The insertion of a nitrene “RN” functionality into a C-H bond represents a valuable tool achieving a wide variety of nitrogen-containing fine chemicals, which frequently present pharmaceutical and/or biological properties. The key point to perform sustainable amination reactions are: i) The selection of a selective, active and stable catalytic system ii) The use of nitrene sources presenting high reactivity and atom efficiency. The last characteristic is well exhibited by organic azides (RN3)1 which transfer a nitrene functionality to an organic skeleton by yielding eco-friendly N2 as the only stoichiometric by-product. The reaction of RN3 with organic compounds can be thermally or photochemically promoted2 but, to improve the reaction selectivity, the presence of a metal catalyst is required. Amongst the catalysts used to achieve these chemical transformations,3, 4 metal porphyrins show a good catalytic efficiency coupled with a very high chemical stability.5 In the last decade, in our research group, we have studied the efficiency of cobalt6, 7 and ruthenium8 porphyrin complexes in catalysing the amination of a wide class of substrates by using ayl azides as nitrene sources. In this research project we have in-depth investigated the behavior of these catalysts in allylic9, inter10- and intra11 benzilic aminations. First, we have explored the catalytic activity of Ru(TPP)CO (TPP = dianion of tetraphenylporphyrin) in intermolecular benzylic amination reactions10, several benzylic substrates were reacted with different aryl azides employing the hydrocarbon as the reaction solvent and the catalytic ratio Ru(TPP)CO/azide = 4:50. It was observed that Ru(TPP)CO was also active in the amination of benzylic substrates containing an endocyclic benzylic C-H bond. The corresponding amines have been isolated in good yields. To investigate the mechanism of the benzylic amination catalyzed by Ru(TPP)CO, a kinetic study was undertaken. The analysis of kinetics and reaction selectivities indicated the formation of an active ruthenium (VI) imido complex as a catalytic intermediate. More in-depth studies will be necessary to better clarify the reaction mechanism of the amination of benzylic C-H bonds. Since Ru(TPP)CO has demonstrated to be a good catalyst in benzylic amination reactions we have subsequently studied the activity of this catalyst in allylic amination reactions9. Believing that an important step for the improvement of the catalytic efficiency of the reported methodology is the comprehension of the reaction mechanism, we first studied the catalyst reactivity towards the components of a model reaction, cyclohexene and azide. No catalyst modification was observed by 1H NMR when Ru(TPP)CO was suspended in cyclohexene and refluxed for a couple of hours, on the other hand, the reaction between Ru(TPP)CO and an 3,5(CF3)2C6H3N3 excess yielded the bis imido complex Ru(TPP)(NAr)2 which showed a catalytic activity similar or even better than that described for Ru(TPP)CO, his precursor. To assess if the formation of a bis-imido complex is a general reaction, we have also studied the reactivity of Ru(TPP)CO towards other aryl azides discovering that the nature of the active intermediate strongly depends on the electronic nature of the employed azide. We discovered the formation of another bis-imido complex in the reaction of Ru(TPP)CO with 4 CF3C6H4N3 but several experimental evidences indicate also the existence of a mono-imido ruthenium (IV) intermediate. This mono-imido complex can react with another molecule of aryl azide generating the bis-imido complex, or can form the complex Ru(TPP)(ArNH2)CO by hydrogen atom abstraction reactions. To shed some light into the Ru(TPP)CO catalysed allylic amination of cyclohexene, a kinetic study was undertaken employing two different arylazides as nitrogen source: 4 CF3C6H4N3 and 3,5-(CF3)2C6H4N3. In the first case the observed kinetics indicates the rate determine step of the reaction being the formation of the mono-imido complex that very quickly reacts with the olefin forming the allylic amine and regenerating Ru(TPP)CO. We suggest that Ru(TPP)CO is in equilibrium with the mono-amino complex for the presence of the aniline as reaction side-product. In the second case the kinetic was more complex than the previous discussed, in fact, the first order dependence was observed only for low concentrations of olefin. This behaviour indicates the coexistence of at least two mechanisms that contemporaneously occur with the prevalence of one or the other depending on the olefin concentration. The existence of two mechanisms was also supported by a DFT investigation.13 The theoretical study confirms that the first step of the cycle is the formation of a mono-imido complex RuIV(TPP)(NAr)(CO) which can undergo a singlettriplet interconversion to confer a diradical character to the “ArN” ligand. Hence, the activation of the allylic C-H bond of cyclohexene (C6H10) occurs through a C H•••N adduct detected as a Transition State. The formation of the desired allylic amine follows a “rebound” mechanism in which the nitrogen and carbon atoms radicals couple to yield the organic product. The release of the allylic amine restores the initial Ru(TPP)(CO) complex and allows the catalytic cycle to resume by the activation of another azide molecule. On the singlet PES, the CO ligand may be however dismissed from the mono-imido complex RuIV(TPP)(NAr)(CO)SN opening the way to an alternative catalytic cycle which also leads to allylic amine through comparable key steps. A second azide molecule occupies the freed coordination site of Ru(TPP)(NAr)SN to form the bis-imido complex Ru(TPP)(NAr)2, which is also prone to the intersystem crossing with the consequent C-H radical activation. The process continues till the azide reactant is present. The interconnected cycles have similarly high exergonic balances. The reaction scope of the benzylic amination has been then explored studying the intramolecular amination reaction of biphenyl azides containing benzylic C-H bonds.11 This reaction allows the synthesis of N heterocyclic compounds such as dihydrophenanthridines and phenanthridines. Phenanthridines are an important class of compounds from a biological point of view. They present a significant antitumor activity and are the basis of DNA-binding. Several challenges remain to be overcome to efficiently synthesise this class of molecules, in fact, whilst many methods to access five-membered rings are known, methodologies to yield six and seven-nitrogen membered rings in few steps remain rare. In this research project we have also studied the development of new synthetic methodologies to obtain new porphyrin frameworks and this part of my work has been developed in collaboration with Dr. Bernard Boitrel (University of Rennes, France). Some years ago we reported on the catalytic efficiency of chiral cobalt(II)-binaphthyl porphyrins in asymmetric cyclopropanations, and recorded positive data encouraging us to synthesise a structurally related chiral porphyrin. This new porphyrin has one C2 axis within the porphyrin plane and exhibits an open space on each side for substrate access and at the same time a steric chiral bulk surrounding the N-core. The reaction of the opprhyrin with FeBr2 afforded the FeIII(OMe) complex by the initial formation of the iron (II) porphyrin complex which was oxidised by the atmospheric oxygen in the presence of CH3OH yielding the desired complex in a quantitative yield. The catalytic activity of the iron complex was initially tested in the model reaction of α methylstyrene with ethyl diazoacetate (EDA). This new chiral iron porphyrin-based catalyst performed olefin stereoselective cyclopropanations with excellent yields (up to 99%), enantio- and diasteroselectivities (eetrans up to 87%, trans/cis ratios up to 99:1) and outstanding TON and TOF values (up to 20,000 and 120,000/h respectively). To the best of our knowledge, the outstanding values of TON and TOF (20,000 and 120,000/h respectively) have never been reported for metallo-porphyrin catalysed cyclopropanations and the robustness of the catalyst under an inert atmosphere allowed three catalytic recycles. Finally, high cyclopropane yields were obtained without using an olefin excess in accordance with the industrial request for sustainable processes, especially when expensive olefins are involved. Studies are ongoing to expand the reaction scope, including testing the cyclopropanation of several olefins by differently substituted diazo derivatives. References 1. S. Cenini, E. Gallo, A. Caselli, F. Ragaini, S. Fantauzzi and C. Piangiolino, Coord. Chem. Rev., 2006, 250, 1234-1253. 2. B. C. G. Soderberg, Curr. Org. Chem., 2000, 4, 727-764. 3. T. G. Driver, Org. Biomol. Chem., 2010, 8, 3831-3846. 4. S. Cenini, F. Ragaini, E. Gallo and A. Caselli, Curr. Org. Chem., 2011, 15, 1578-1592. 5. S. Fantauzzi, A. Caselli and E. Gallo, Dalton Trans., 2009, 5434-5443. 6. A. Caselli, E. Gallo, S. Fantauzzi, S. Morlacchi, F. Ragaini and S. Cenini, Eur. J. Inorg. Chem., 2008, 3009-3019. 7. P. Zardi, D. Intrieri, A. Caselli and E. Gallo, J. Organomet. Chem., 2012, 716, 269-274. 8. S. Fantauzzi, E. Gallo, A. Caselli, C. Piangiolino, F. Ragaini and S. Cenini, Eur. J. Org. Chem., 2007, 6053-6059. 9. D. Intrieri, A. Caselli, F. Ragaini, P. Macchi, N. Casati and E. Gallo, Eur. J. Inorg. Chem., 2012, 569-580. 10. D. Intrieri, A. Caselli, F. Ragaini, S. Cenini and E. Gallo, J. Porphyrins Phthalocyanines, 2010, 14, 732-740. 11. D. Intrieri, M. Mariani, A. Caselli, F. Ragaini and E. Gallo, Chem. Eur. J., 2012, 18, 10487-10490. 12. F. Ragaini, A. Penoni, E. Gallo, S. Tollari, C. L. Gotti, M. Lapadula, E. Mangioni and S. Cenini, Chem. Eur. J., 2003, 9, 249-259. 13. G. Manca, E. Gallo, D. Intrieri, C. Mealli; ACS, manuscript submitted 14. D. Intrieri, S. Le Gac, A. Caselli, E. Rose, B. Boitrel, E. Gallo; Chem.Commun.,manuscript submitted.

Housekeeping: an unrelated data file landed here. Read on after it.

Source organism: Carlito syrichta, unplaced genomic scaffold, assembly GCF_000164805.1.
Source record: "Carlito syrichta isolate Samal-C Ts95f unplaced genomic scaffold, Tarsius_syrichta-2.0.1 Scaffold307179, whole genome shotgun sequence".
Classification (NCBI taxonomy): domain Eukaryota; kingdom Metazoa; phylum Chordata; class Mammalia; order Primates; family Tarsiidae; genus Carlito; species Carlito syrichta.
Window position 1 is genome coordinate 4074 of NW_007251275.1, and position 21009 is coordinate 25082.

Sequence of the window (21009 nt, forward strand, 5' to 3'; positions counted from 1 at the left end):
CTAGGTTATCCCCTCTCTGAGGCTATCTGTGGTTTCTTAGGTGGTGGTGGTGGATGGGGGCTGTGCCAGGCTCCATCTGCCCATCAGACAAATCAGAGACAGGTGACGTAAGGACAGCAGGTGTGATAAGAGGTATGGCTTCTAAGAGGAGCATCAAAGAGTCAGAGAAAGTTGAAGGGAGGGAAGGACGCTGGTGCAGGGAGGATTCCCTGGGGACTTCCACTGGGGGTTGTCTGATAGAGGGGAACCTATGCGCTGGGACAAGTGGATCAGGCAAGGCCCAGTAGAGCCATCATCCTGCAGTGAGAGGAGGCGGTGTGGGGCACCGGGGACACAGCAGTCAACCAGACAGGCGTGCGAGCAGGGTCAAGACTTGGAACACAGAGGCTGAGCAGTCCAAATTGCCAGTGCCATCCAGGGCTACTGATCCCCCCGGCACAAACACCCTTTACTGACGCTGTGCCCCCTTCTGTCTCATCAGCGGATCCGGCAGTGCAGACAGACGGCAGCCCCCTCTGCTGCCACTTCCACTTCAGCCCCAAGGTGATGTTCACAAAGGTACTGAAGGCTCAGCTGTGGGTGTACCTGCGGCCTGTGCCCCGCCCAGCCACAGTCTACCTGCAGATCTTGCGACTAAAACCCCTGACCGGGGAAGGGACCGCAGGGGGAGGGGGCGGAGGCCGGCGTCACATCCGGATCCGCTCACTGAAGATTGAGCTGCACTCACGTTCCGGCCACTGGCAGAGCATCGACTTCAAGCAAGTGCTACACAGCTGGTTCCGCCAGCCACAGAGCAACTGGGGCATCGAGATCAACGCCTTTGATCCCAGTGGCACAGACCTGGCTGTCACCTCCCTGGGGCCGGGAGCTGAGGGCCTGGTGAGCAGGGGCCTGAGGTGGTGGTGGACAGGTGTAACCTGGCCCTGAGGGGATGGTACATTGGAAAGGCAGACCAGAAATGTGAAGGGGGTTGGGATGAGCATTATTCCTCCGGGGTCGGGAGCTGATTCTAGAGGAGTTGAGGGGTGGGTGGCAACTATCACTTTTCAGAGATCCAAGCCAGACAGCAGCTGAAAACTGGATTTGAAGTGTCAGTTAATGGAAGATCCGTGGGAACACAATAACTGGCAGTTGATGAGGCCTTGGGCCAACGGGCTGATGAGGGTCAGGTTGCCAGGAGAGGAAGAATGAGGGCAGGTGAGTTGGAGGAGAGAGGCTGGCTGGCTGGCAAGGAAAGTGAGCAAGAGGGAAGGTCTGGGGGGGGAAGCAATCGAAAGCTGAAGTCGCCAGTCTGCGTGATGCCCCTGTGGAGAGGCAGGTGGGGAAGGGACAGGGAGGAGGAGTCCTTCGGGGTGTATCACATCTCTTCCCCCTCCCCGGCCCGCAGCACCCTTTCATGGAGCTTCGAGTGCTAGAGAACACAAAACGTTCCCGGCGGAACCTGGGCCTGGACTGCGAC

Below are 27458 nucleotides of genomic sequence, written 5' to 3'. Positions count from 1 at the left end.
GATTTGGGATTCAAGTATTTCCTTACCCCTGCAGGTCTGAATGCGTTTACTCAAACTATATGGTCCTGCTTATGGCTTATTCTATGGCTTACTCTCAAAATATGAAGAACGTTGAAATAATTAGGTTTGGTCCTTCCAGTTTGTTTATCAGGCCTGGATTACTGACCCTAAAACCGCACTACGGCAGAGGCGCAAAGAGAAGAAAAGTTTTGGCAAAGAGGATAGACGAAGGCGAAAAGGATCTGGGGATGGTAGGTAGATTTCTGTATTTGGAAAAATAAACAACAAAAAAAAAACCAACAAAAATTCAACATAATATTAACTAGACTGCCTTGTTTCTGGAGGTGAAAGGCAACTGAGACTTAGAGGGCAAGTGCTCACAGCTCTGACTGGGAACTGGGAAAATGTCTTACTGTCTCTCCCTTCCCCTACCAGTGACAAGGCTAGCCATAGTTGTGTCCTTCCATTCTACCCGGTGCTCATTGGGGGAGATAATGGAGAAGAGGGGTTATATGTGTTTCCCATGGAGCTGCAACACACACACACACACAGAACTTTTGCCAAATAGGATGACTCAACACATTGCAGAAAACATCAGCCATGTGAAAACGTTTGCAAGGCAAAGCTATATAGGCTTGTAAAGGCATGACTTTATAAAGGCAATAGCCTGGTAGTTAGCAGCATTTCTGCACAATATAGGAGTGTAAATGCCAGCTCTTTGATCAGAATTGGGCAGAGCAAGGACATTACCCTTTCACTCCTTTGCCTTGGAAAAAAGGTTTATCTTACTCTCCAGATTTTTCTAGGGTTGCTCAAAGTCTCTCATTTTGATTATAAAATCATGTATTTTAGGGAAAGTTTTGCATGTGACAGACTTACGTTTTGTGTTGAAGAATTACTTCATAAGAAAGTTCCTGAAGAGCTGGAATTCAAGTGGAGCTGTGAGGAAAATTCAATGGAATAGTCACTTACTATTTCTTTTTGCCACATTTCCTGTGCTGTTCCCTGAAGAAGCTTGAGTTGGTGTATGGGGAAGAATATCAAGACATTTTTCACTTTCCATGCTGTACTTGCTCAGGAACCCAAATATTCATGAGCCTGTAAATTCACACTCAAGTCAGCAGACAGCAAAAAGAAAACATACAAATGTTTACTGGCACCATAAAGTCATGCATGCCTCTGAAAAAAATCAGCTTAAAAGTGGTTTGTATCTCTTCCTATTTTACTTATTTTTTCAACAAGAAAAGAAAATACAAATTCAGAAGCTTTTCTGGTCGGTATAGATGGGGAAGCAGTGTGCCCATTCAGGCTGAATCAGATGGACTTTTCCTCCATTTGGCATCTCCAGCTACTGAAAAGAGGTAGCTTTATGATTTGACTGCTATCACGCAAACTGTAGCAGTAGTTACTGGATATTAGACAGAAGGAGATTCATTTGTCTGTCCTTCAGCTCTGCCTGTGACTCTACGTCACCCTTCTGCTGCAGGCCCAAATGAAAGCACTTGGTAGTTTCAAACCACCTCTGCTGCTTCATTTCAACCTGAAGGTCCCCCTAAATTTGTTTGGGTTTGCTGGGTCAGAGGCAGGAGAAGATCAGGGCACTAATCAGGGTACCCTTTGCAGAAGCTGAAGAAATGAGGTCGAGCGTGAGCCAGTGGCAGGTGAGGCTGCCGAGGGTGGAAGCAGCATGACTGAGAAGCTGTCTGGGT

|Titolo:||SYNTHESIS, CHARACTERIZATION AND CATALYTIC ACTIVITY OF IRON, RUTHENIUM AND COBALT PORPHYRIN COMPLEXES|
|Supervisori e coordinatori interni:||LICANDRO, EMANUELA|
|Data di pubblicazione:||16-gen-2014|
|Settore Scientifico Disciplinare:||Settore CHIM/03 - Chimica Generale e Inorganica|
|Citazione:||SYNTHESIS, CHARACTERIZATION AND CATALYTIC ACTIVITY OF IRON, RUTHENIUM AND COBALT PORPHYRIN COMPLEXES ; tutor: E. Gallo ; co-tutor: A. Caselli ; coordinator: E. Licandro. - Milano : Università degli studi di Milano. Università degli Studi di Milano, 2014 Jan 16. ((26. ciclo, Anno Accademico 2013.|
|Digital Object Identifier (DOI):||10.13130/intrieri-daniela_phd2014-01-16|
|Appare nelle tipologie:||Tesi di dottorato|